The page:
2 1/6/2016

How the sausage inside a nutrition study is made

I highly recommend you read the entirety of Christie Aschwanden’s excellent FiveThirtyEight piece chronicling the problems with many nutrition studies. She takes you inside the production of such a study to show you how the sausage is made (and measured) — and the results aren’t pretty. She writes: The problem begins with a lack of […]

6 1/6/2016

Can $2 billion a year cure Alzheimer’s?

The following is a guest post by Linda Furlini, PhD, who works as a research associate at the Faculty of Dentistry, McGill University, in Montreal. Editor’s note: When Hillary Clinton’s campaign gathered reporters on a conference call recently to announce her plan to devote $2 billion annually to Alzheimer’s research that would lead to a […]

5 1/5/2016

FDA teams up with medical device industry to write 21st Century Cures Act

Shortly before Christmas Inside Health Policy, a trade pub that covers the drug industry and related topics, revealed the real power behind the rapid journey of the 21st Century Cures Act through the House of Representatives last year. It wasn’t the two dozen or so public forums held by the House Energy & Commerce Committee, […]

1/4/2016

Whose Vox? Science/health story via news release

Vox.com has established a clear pattern of solid science/health journalism.  In 2015, our team applied our systematic criteria to 6 Vox stories.  Four received 5-star scores, the other two received 4-star scores – one of the best performances we’ve tracked, albeit on a very small sample.  In addition, our blog’s Five Star Friday feature noted Vox […]

1 12/30/2015

Bioethicist LOL over “science” shenanigans in 2015

The following is a guest post written by Steven Miles, MD, Professor and Maas Family Endowed Chair in Bioethics at the University of Minnesota Medical School. He chose to LOL instead of SIS (scowl in silence). There were too many episodes of “science shenanigans” that lured unquestioning journalists in 2015. This is a listicle, not a “Top Ten List.” […]

12/29/2015

2015 year-end report card on the news stories and news releases we reviewed

Our team applied our 10 standardized criteria to review more than 225 news stories and more than 100 news releases in 2015. Reminder:  we don’t review every kind of health news story.  We only review stories that include claims about interventions: treatments, tests, products or procedures. And we only review stories reported by the set list of news […]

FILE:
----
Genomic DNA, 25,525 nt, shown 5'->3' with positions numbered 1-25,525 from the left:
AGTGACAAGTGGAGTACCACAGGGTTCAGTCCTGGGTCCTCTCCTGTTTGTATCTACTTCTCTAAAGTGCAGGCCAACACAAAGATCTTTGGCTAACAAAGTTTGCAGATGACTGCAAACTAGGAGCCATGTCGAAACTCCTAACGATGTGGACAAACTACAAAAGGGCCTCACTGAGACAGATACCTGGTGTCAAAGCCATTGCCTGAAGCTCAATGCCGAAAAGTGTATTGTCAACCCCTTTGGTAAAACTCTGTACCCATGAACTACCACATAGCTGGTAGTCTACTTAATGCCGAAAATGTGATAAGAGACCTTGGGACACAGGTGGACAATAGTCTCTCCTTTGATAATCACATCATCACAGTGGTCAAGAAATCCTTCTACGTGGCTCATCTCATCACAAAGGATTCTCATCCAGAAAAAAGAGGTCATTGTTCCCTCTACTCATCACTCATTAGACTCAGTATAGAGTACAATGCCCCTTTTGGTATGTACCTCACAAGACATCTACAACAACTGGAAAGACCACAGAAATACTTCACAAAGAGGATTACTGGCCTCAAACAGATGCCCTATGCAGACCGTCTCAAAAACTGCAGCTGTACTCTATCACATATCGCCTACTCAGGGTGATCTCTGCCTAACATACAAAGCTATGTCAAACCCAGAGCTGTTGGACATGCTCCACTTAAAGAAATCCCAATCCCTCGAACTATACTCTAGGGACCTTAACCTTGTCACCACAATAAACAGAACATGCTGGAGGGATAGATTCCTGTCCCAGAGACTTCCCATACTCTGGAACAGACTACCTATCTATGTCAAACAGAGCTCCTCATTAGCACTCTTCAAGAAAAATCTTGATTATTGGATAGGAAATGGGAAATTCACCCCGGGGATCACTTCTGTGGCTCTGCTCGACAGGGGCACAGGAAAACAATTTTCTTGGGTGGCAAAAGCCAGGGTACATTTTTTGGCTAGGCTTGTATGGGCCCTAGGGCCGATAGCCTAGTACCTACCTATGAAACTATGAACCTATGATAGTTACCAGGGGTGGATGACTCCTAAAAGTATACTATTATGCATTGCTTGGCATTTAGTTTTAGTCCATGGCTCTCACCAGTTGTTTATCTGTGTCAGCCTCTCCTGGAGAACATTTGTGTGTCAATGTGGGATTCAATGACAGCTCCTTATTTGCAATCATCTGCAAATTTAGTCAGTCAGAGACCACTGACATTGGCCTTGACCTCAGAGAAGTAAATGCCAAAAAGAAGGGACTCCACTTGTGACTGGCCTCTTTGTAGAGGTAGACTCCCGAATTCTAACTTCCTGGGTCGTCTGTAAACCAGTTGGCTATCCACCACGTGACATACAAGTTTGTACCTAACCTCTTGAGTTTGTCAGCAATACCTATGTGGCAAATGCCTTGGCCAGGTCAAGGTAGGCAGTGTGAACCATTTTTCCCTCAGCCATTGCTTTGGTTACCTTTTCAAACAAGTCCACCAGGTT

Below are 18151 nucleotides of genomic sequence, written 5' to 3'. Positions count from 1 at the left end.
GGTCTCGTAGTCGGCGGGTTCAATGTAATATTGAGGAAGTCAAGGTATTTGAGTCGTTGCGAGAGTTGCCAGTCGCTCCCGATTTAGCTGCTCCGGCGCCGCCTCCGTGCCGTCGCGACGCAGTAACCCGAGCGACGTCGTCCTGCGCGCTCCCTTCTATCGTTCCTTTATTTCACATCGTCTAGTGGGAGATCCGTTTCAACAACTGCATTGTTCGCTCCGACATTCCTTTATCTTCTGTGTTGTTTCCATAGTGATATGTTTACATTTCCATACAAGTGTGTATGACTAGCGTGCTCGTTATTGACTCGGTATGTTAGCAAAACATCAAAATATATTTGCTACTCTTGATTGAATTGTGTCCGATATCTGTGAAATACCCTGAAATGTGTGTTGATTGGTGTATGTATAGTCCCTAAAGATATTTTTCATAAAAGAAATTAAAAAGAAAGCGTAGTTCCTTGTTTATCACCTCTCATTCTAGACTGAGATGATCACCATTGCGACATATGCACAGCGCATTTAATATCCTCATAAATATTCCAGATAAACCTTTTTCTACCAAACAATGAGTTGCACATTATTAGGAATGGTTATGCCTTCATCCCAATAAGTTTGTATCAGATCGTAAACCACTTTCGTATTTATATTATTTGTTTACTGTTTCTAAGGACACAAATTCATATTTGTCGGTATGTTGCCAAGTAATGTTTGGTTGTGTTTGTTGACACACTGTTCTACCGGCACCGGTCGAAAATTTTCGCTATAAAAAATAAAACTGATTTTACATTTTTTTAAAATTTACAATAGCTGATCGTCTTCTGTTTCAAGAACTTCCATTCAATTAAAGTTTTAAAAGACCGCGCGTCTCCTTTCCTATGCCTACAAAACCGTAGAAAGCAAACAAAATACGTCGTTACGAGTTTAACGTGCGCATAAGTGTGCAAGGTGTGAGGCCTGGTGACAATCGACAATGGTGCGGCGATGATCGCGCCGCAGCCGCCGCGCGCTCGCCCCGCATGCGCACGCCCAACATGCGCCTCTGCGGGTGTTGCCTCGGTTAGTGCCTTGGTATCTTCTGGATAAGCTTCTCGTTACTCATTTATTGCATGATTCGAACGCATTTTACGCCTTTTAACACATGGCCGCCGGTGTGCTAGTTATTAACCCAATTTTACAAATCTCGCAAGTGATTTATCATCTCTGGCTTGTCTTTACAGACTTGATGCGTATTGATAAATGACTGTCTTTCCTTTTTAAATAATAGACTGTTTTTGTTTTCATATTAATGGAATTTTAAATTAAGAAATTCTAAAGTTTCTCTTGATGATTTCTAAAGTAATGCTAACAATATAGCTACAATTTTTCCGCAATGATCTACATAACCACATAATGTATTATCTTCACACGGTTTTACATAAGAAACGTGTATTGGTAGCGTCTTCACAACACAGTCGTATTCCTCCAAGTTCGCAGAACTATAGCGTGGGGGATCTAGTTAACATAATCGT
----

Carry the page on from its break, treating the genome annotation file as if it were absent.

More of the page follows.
1 12/28/2015

Year-end podcast reflecting on HealthNewsReview.org’s best year – approaching 10th anniversary

2015 was a gold medal year for HealthNewsReview.org – and for our users as well, we hope. One year ago today, this project had no operating budget.  I was keeping the site going by myself with only occasional blog posts.  I had no funds to work on the website, to do team-driven systematic news story […]

12/23/2015

False positive mammograms and cancer risk: An epidemiological whodunit

Following is a guest post from Dr. Saurabh Jha, a radiologist at the University of Pennsylvania and active HealthNewsReview.org contributor. He tweets under the handle @RogueRad. The views he expresses are his own and do not reflect the views of his employer. I enjoyed Agatha Christie’s Hercule Poirot. Not only did the ingenious Belgian solve […]

1 12/22/2015

With coupon programs, drug industry hides ballooning costs of expensive new medicines

What are those clever drug companies up to? Plenty, I learned, recently browsing the website of Medical Marketing & Media, the trade pub that keeps healthcare marketers up-to-date on selling drugs, heart stents, and just about every other product the medical industrial complex dreams up. I spotted an e-book that answered my question. Called “Pathway […]

4 12/22/2015

Why does psychiatry so often get a free pass on standards of evidence?

The following guest post is by Rob Wipond, a freelance investigative journalist. He contacted us with concerns regarding our review of a highly rated Philadelphia Inquirer story. We subsequently had him develop these comments into a blog post/critique of our review. Although Wipond raises some legitimate issues, we think some of his criticisms represent a misunderstanding of […]

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